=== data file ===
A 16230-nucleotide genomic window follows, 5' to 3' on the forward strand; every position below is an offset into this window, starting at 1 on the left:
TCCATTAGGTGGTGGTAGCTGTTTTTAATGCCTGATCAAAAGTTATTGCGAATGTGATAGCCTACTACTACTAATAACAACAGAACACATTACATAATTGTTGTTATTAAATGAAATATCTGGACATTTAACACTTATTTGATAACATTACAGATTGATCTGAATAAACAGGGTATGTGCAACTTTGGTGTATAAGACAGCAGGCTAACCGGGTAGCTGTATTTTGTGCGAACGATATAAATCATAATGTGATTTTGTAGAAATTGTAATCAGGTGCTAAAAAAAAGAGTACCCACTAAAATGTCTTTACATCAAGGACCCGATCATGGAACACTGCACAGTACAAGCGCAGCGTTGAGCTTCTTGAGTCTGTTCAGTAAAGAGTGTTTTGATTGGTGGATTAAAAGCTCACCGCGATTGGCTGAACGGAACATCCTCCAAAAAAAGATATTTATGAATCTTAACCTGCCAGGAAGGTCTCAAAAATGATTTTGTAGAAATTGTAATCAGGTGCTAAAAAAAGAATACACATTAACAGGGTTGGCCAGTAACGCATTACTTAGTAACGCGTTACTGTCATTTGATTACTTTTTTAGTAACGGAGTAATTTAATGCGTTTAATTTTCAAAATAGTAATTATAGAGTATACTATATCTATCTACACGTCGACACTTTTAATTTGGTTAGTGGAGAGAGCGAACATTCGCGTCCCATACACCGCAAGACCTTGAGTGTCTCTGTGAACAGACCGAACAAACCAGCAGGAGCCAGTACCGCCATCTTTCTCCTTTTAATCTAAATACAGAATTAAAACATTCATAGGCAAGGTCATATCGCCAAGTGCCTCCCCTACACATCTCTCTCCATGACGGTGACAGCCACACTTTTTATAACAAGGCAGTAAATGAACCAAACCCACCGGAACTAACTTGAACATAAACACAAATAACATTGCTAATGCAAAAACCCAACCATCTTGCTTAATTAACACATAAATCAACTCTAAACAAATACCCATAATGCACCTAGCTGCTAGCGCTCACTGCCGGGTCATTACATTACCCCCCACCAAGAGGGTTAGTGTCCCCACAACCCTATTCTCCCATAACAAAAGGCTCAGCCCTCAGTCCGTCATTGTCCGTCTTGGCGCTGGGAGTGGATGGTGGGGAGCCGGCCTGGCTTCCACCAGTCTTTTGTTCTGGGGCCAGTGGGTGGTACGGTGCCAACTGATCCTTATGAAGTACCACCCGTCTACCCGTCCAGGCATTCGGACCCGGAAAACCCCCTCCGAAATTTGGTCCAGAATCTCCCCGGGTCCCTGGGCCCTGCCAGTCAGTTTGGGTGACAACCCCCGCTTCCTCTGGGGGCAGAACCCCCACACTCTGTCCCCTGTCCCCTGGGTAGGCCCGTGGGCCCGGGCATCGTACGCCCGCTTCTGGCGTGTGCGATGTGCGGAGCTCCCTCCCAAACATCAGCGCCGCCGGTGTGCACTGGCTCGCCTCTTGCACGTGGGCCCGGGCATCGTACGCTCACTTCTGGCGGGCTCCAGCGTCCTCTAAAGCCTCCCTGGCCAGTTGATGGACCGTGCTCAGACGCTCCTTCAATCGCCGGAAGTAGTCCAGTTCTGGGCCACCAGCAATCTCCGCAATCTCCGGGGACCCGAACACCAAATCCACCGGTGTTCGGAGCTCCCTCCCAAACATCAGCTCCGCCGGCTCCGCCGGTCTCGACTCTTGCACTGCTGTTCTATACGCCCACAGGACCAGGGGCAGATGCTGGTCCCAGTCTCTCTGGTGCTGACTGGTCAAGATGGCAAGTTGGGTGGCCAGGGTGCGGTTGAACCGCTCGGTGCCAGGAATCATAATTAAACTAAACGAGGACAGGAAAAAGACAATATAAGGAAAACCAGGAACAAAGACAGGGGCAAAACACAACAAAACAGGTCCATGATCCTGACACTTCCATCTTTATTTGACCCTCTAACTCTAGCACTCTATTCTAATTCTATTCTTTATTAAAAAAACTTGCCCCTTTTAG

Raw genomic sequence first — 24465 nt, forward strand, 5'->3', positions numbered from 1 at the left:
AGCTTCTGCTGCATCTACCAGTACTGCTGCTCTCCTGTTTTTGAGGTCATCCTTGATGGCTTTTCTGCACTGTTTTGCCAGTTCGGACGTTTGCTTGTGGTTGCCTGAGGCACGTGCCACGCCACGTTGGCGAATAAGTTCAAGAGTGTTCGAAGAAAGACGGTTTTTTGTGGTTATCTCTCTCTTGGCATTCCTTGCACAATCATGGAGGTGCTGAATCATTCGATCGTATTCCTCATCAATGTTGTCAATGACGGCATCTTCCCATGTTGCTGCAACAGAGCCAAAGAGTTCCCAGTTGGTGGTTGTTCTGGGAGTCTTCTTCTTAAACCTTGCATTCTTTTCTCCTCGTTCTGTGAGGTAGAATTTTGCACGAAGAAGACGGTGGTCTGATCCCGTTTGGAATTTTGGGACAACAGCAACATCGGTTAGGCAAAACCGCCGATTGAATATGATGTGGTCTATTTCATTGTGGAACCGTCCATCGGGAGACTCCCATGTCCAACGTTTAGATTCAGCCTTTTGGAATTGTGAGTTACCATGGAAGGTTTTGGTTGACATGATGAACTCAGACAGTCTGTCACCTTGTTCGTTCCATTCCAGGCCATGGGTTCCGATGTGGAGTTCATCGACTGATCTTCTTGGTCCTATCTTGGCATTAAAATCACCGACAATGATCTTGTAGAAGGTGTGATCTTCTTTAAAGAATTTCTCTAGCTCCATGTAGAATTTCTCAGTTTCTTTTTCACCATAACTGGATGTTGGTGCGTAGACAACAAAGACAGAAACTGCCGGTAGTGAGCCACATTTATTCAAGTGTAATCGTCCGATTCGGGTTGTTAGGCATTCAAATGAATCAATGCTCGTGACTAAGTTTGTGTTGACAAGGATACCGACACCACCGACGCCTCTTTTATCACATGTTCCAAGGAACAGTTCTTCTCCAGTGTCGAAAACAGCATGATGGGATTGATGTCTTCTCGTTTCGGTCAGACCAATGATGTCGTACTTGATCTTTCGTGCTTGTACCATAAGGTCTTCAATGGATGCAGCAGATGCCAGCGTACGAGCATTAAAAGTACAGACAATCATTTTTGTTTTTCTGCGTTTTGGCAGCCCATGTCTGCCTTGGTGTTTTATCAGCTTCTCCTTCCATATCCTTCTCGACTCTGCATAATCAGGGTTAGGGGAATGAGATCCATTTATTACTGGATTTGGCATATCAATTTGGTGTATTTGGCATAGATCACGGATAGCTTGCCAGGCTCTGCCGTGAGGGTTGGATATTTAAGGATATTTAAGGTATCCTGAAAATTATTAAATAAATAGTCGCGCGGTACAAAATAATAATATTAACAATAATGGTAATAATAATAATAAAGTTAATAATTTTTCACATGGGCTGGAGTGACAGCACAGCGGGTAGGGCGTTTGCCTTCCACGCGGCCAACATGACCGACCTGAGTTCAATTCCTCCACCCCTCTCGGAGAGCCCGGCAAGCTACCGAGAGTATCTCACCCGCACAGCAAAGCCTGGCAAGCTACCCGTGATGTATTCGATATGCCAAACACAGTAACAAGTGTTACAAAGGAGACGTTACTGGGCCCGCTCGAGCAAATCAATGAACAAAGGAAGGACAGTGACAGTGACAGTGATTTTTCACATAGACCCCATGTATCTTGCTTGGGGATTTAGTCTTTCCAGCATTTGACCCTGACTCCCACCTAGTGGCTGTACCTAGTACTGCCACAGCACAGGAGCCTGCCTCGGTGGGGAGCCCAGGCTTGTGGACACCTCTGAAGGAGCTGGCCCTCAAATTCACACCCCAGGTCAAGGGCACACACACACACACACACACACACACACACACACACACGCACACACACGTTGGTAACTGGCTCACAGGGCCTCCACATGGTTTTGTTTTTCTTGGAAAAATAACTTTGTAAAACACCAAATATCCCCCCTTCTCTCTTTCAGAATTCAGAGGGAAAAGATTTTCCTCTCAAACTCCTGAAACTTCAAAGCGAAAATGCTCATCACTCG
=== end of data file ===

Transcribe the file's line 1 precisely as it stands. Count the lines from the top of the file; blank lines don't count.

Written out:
A 16230-nucleotide genomic window follows, 5' to 3' on the forward strand; every position below is an offset into this window, starting at 1 on the left: